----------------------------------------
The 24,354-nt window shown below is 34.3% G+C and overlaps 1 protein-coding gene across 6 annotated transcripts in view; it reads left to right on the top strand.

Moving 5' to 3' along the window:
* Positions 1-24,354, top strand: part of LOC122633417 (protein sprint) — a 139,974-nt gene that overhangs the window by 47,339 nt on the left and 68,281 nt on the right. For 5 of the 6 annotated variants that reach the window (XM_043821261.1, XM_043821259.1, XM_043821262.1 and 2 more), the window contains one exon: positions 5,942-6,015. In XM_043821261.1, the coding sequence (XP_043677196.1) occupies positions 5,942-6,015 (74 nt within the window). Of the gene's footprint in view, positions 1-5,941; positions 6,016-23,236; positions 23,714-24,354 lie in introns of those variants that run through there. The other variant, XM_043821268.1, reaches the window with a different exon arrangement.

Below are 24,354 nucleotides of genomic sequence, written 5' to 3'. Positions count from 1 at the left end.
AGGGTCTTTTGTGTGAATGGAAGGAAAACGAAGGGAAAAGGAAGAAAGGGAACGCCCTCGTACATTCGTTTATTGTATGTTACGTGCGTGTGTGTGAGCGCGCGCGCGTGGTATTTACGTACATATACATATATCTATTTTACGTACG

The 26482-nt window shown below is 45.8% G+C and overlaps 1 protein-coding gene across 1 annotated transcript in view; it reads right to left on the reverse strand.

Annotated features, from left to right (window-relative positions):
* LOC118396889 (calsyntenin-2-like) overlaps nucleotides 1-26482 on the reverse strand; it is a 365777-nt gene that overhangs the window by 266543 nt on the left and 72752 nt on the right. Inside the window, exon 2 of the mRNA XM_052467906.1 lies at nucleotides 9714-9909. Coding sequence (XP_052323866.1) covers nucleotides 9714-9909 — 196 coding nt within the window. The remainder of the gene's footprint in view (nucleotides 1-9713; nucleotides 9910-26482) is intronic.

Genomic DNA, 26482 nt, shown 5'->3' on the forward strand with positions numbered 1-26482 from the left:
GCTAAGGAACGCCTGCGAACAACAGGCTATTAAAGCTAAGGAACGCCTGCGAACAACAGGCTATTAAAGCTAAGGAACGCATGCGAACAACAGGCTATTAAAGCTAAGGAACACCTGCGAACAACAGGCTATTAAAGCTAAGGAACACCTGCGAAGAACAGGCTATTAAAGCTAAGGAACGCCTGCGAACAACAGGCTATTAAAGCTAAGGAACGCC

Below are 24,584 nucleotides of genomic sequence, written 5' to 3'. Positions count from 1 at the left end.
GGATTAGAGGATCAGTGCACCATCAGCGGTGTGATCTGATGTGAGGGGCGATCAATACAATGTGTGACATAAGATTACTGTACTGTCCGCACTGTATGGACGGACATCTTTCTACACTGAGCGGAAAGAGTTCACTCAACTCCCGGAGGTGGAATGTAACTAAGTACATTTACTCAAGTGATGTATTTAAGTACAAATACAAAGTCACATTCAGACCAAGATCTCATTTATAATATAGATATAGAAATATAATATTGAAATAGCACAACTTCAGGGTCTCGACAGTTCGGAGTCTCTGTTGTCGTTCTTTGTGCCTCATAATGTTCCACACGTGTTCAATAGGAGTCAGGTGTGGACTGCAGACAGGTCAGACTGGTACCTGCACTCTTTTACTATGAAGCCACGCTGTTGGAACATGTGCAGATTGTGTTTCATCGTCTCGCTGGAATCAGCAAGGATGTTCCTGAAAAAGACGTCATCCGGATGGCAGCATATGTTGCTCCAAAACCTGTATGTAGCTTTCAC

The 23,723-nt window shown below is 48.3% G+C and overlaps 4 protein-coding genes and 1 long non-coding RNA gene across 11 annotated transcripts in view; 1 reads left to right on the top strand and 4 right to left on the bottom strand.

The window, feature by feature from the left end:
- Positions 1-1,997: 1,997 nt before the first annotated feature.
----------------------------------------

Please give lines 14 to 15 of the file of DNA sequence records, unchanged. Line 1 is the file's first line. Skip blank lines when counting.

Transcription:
The window, feature by feature from the left end:
- Positions 1-1,997: 1,997 nt before the first annotated feature.